Thursday, November 21, 2013

Progress Toward One Password

How many usernames and passwords do you have to remember? If you’re like me, you have dozens of online accounts (probably more), and each requires a unique username and password.

Until recently, you also had a different username and password for almost every application you used at BVSD. But now, due to some key changes, that situation is reversing: you are able to use the same information to sign in to multiple BVSD applications.

So what has changed to make this possible?

Password Manager

You should all be familiar with Password Manager by now. This tool changes your password in two places—BVSD’s database (called Active Directory) and Google—which means that you use the same password to sign in to your computer, email, calendar, docs, etc. But you may not know that you can use this same password to sign in to other key BVSD applications:
  • Avatar
  • Infinite Campus
  • Insignia (Library software)
  • Lawson
  • MediaCAST

Windows — Ctrl-Alt-Delete

We recently introduced the ability to change your password in both Google and Active Directory by pressing Ctrl-Alt-Delete and then following the change password option. You must be on a Windows PC for this option to work.

Google Authentication

Many online applications use Google authentication, which is a process that signs you in using your Google account instead of requiring you to create a new username and password. If you come across an app with the option to “Sign in with Google”, do it! We are working with our vendors to enable Google Authentication whenever possible.

App Launcher

The App Launcher appears at the top right corner of the browser when you are in your email or calendar. Any apps that you find in the App Launcher will automatically log you in when you click them. Click on “More” in the App Launcher to see apps like BrainPOP and VoiceThread.

With a move toward one password I’m hopeful your technology world will get easier to navigate.   

Please chime in with your comments below.


Fax Machines - A Relic of the 1980s?

80s nostalgia is all the rage these days in fashion, music, and pop culture. How many of us, when we saw kids starting to wear neon sunglasses and ripped jeans, rolled our eyes and groaned, “Oh no, that’s coming back? I wore that the first time around!”

But how many of those leg-warmer-wearing young people are toting around Sony Walkmans or watching their favorite flicks on VHS? Not many. Technology is usually exempt from the nostalgia cycle once it is replaced by something newer and more efficient. But one relic from the 1980s—the fax machine—didn’t get the memo, “maybe because,” says Dan Tynan on the NBC Tech and Gadgets blog, “someone wrote it on a typewriter and faxed it.” Ouch.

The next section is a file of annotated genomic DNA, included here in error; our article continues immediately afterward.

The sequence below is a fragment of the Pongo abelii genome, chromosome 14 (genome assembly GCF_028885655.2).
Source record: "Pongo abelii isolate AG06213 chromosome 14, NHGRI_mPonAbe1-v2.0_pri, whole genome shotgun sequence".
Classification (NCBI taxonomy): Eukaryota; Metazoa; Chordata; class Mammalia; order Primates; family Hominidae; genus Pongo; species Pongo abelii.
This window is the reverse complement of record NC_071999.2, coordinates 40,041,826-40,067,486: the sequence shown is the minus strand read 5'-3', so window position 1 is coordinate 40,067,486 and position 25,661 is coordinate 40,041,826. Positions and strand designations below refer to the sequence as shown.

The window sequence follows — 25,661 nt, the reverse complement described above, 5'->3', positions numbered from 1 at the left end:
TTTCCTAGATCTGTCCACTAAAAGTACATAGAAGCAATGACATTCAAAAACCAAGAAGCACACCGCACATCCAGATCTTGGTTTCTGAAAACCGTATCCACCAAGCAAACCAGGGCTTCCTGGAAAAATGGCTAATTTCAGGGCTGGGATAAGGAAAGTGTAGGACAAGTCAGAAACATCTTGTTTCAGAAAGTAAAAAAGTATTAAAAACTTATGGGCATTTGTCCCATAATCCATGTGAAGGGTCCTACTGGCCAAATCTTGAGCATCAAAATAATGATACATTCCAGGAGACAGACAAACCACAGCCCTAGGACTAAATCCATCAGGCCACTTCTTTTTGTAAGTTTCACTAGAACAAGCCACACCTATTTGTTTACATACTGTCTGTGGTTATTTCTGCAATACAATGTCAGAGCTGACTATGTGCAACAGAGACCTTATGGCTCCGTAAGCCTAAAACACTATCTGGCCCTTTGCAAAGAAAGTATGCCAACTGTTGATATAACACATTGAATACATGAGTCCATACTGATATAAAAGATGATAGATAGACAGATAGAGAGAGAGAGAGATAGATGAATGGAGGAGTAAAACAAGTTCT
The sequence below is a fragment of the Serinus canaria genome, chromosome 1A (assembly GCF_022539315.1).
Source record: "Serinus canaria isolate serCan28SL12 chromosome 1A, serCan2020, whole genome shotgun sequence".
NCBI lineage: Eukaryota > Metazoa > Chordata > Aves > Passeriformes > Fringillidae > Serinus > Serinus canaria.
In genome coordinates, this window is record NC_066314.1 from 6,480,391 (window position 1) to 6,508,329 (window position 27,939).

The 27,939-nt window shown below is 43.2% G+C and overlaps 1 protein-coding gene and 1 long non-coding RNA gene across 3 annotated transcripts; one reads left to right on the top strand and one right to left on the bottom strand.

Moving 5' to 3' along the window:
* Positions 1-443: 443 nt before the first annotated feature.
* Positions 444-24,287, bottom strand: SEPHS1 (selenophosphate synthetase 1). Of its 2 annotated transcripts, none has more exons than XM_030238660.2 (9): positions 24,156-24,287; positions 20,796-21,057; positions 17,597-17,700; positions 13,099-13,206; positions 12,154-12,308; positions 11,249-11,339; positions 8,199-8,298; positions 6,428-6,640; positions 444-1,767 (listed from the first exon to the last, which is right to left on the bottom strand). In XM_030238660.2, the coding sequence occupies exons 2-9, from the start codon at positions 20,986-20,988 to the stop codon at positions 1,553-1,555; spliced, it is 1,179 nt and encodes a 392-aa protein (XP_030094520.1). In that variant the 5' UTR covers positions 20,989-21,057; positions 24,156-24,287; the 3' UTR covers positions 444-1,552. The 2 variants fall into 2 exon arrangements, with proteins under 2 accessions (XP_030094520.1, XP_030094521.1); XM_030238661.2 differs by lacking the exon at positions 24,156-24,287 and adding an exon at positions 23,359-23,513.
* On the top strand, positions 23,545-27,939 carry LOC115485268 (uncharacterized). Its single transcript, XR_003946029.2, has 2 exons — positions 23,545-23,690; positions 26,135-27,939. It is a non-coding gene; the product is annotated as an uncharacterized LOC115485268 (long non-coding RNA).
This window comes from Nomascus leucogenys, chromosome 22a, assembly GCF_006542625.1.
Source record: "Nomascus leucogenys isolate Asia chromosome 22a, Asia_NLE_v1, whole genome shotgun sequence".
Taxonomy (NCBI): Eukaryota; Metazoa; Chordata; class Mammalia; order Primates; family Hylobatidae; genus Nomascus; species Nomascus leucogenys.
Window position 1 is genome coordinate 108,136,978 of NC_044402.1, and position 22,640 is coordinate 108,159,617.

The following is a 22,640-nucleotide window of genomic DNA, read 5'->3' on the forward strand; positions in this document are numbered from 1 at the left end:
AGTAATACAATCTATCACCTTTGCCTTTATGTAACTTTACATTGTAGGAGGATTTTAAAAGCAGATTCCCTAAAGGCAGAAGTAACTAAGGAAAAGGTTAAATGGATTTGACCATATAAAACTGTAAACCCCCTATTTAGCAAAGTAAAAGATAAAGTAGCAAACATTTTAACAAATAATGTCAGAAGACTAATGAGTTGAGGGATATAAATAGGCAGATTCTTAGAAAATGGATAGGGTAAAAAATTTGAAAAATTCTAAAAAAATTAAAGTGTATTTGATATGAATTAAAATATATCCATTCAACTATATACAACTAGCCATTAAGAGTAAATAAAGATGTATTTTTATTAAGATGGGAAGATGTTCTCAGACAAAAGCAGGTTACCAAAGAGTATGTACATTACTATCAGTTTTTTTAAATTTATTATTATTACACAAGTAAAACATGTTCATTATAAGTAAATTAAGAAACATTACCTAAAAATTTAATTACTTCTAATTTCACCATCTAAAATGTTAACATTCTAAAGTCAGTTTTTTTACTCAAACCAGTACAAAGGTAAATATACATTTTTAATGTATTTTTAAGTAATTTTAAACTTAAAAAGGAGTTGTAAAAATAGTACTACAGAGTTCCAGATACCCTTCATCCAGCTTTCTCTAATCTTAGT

I realize that it can be hard to give up a technology that you are comfortable using, and to be fair, the fax machine was a great technology for its time. But it has been replaced by technologies that are faster, higher quality, and just plain easier. 

Here are a few options.

Scan to email
Most of the new Ricoh multi-function devices have a feature that scans a document, creates a PDF, then emails it to you. This is a great feature if you need to sign a paper document and send it to someone; unlike a fax, the document isn't distorted, cut off, or faded. Think you need to fax important paperwork such as refinance documents? Think again—most mortgage lenders now accept (and prefer!) PDFs.

Save as PDF
Many programs, including MS Word, give you the option to save a document as a PDF. This is an entirely paperless workflow, perfect for documents that don’t need a signature.

Web forms
If you require people to print, fill out, and fax paper forms to you, consider switching to web forms. Both SharePoint and Google have web forms that you can add to your website or send via email as a survey. And because the form data is collected automatically in a spreadsheet, you spend less time hand-entering data. If you're interested in creating web forms, consider attending a SharePoint or Google Open Lab (check Avatar for upcoming dates).

With better, more reliable alternatives available, I’m confident that we’ll start moving away from faxing.

Have you moved away from faxing? What worked best for you? Please chime in with your comments below.